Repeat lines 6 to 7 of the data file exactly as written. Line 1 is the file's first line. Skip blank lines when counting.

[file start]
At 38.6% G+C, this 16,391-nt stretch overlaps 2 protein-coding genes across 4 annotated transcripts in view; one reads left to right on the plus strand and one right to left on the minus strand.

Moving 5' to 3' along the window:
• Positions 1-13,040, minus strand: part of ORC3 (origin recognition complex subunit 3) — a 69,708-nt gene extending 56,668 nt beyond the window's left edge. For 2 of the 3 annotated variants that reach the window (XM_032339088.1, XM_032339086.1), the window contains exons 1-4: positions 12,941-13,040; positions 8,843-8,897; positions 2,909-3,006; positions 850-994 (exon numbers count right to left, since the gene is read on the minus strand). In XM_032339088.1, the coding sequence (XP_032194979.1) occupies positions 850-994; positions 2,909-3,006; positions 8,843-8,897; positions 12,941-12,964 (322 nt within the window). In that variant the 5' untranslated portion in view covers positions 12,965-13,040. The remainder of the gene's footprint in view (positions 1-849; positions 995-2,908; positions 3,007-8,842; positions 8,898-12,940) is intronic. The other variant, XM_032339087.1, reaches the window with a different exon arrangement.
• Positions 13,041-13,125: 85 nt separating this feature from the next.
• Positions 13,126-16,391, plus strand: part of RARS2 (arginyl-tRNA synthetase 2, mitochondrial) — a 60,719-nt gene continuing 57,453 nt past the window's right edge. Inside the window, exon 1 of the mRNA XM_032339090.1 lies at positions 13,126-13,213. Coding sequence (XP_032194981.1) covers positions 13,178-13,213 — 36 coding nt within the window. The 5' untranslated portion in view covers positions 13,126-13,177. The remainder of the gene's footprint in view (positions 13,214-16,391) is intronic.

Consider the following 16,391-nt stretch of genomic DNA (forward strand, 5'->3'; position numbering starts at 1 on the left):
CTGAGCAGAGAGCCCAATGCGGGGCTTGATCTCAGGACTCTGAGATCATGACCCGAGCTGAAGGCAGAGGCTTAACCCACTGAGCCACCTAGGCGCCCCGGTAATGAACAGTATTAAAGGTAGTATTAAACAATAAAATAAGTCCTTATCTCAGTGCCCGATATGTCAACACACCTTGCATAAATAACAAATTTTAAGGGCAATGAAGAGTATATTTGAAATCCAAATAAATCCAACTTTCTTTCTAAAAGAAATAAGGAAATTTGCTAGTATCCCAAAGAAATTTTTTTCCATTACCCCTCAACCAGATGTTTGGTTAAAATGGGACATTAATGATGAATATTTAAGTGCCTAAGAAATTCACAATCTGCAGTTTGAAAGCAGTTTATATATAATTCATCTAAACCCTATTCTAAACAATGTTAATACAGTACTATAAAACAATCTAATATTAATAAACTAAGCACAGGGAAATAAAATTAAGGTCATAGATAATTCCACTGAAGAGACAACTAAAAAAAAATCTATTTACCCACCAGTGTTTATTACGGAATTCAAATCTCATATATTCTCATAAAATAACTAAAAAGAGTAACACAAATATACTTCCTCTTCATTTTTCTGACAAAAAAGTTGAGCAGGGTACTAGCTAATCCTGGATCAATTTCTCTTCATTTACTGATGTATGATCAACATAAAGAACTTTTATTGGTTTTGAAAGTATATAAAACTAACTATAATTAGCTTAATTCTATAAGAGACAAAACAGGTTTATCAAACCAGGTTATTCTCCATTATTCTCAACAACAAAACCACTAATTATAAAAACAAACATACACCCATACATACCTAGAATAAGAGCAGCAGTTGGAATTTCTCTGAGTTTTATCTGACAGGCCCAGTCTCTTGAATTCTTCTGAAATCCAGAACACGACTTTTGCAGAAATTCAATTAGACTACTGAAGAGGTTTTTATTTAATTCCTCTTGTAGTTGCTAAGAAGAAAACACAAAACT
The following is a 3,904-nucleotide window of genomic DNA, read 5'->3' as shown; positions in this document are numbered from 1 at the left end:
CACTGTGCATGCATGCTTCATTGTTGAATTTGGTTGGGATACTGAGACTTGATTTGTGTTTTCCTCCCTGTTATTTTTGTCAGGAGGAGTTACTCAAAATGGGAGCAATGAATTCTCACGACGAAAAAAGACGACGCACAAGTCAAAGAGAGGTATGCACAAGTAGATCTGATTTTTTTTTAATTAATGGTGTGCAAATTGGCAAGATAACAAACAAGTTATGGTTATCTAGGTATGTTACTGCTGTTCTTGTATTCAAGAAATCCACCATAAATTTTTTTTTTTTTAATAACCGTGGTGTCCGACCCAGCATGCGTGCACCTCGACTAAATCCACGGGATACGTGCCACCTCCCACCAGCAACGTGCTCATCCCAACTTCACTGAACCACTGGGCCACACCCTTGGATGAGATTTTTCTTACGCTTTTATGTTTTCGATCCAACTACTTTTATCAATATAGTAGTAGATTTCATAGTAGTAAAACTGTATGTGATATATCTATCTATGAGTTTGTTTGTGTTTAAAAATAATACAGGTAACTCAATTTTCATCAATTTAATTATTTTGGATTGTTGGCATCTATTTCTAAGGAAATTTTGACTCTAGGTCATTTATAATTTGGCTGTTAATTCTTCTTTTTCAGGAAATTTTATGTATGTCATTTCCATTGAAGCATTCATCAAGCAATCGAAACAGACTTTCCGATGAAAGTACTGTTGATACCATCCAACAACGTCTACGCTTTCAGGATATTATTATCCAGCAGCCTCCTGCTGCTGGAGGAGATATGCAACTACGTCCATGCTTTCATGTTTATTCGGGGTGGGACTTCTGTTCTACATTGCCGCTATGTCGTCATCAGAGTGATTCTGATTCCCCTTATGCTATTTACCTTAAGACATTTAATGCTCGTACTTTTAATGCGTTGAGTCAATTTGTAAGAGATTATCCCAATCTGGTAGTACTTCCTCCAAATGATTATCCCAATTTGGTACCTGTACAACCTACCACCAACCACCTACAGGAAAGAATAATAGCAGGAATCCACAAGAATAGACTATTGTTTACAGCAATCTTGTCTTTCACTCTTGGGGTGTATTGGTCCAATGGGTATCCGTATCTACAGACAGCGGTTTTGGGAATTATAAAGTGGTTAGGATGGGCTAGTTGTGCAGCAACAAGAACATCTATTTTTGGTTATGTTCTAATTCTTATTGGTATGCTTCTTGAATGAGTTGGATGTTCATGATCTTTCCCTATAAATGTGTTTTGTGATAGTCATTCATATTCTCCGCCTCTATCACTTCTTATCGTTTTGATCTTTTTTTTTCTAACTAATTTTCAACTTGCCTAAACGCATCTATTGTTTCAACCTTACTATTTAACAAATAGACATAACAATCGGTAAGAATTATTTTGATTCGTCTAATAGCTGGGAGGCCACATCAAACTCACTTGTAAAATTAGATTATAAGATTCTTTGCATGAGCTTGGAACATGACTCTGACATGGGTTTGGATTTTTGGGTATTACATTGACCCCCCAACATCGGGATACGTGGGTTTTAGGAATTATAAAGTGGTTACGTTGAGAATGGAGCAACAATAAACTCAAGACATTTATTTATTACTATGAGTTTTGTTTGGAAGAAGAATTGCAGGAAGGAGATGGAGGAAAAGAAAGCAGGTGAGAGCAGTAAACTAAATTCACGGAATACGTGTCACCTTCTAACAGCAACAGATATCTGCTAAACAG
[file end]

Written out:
Consider the following 16,391-nt stretch of genomic DNA (forward strand, 5'->3'; position numbering starts at 1 on the left):
CTGAGCAGAGAGCCCAATGCGGGGCTTGATCTCAGGACTCTGAGATCATGACCCGAGCTGAAGGCAGAGGCTTAACCCACTGAGCCACCTAGGCGCCCCGGTAATGAACAGTATTAAAGGTAGTATTAAACAATAAAATAAGTCCTTATCTCAGTGCCCGATATGTCAACACACCTTGCATAAATAACAAATTTTAAGGGCAATGAAGAGTATATTTGAAATCCAAATAAATCCAACTTTCTTTCTAAAAGAAATAAGGAAATTTGCTAGTATCCCAAAGAAATTTTTTTCCATTACCCCTCAACCAGATGTTTGGTTAAAATGGGACATTAATGATGAATATTTAAGTGCCTAAGAAATTCACAATCTGCAGTTTGAAAGCAGTTTATATATAATTCATCTAAACCCTATTCTAAACAATGTTAATACAGTACTATAAAACAATCTAATATTAATAAACTAAGCACAGGGAAATAAAATTAAGGTCATAGATAATTCCACTGAAGAGACAACTAAAAAAAAATCTATTTACCCACCAGTGTTTATTACGGAATTCAAATCTCATATATTCTCATAAAATAACTAAAAAGAGTAACACAAATATACTTCCTCTTCATTTTTCTGACAAAAAAGTTGAGCAGGGTACTAGCTAATCCTGGATCAATTTCTCTTCATTTACTGATGTATGATCAACATAAAGAACTTTTATTGGTTTTGAAAGTATATAAAACTAACTATAATTAGCTTAATTCTATAAGAGACAAAACAGGTTTATCAAACCAGGTTATTCTCCATTATTCTCAACAACAAAACCACTAATTATAAAAACAAACATACACCCATACATACCTAGAATAAGAGCAGCAGTTGGAATTTCTCTGAGTTTTATCTGACAGGCCCAGTCTCTTGAATTCTTCTGAAATCCAGAACACGACTTTTGCAGAAATTCAATTAGACTACTGAAGAGGTTTTTATTTAATTCCTCTTGTAGTTGCTAAGAAGAAAACACAAAACT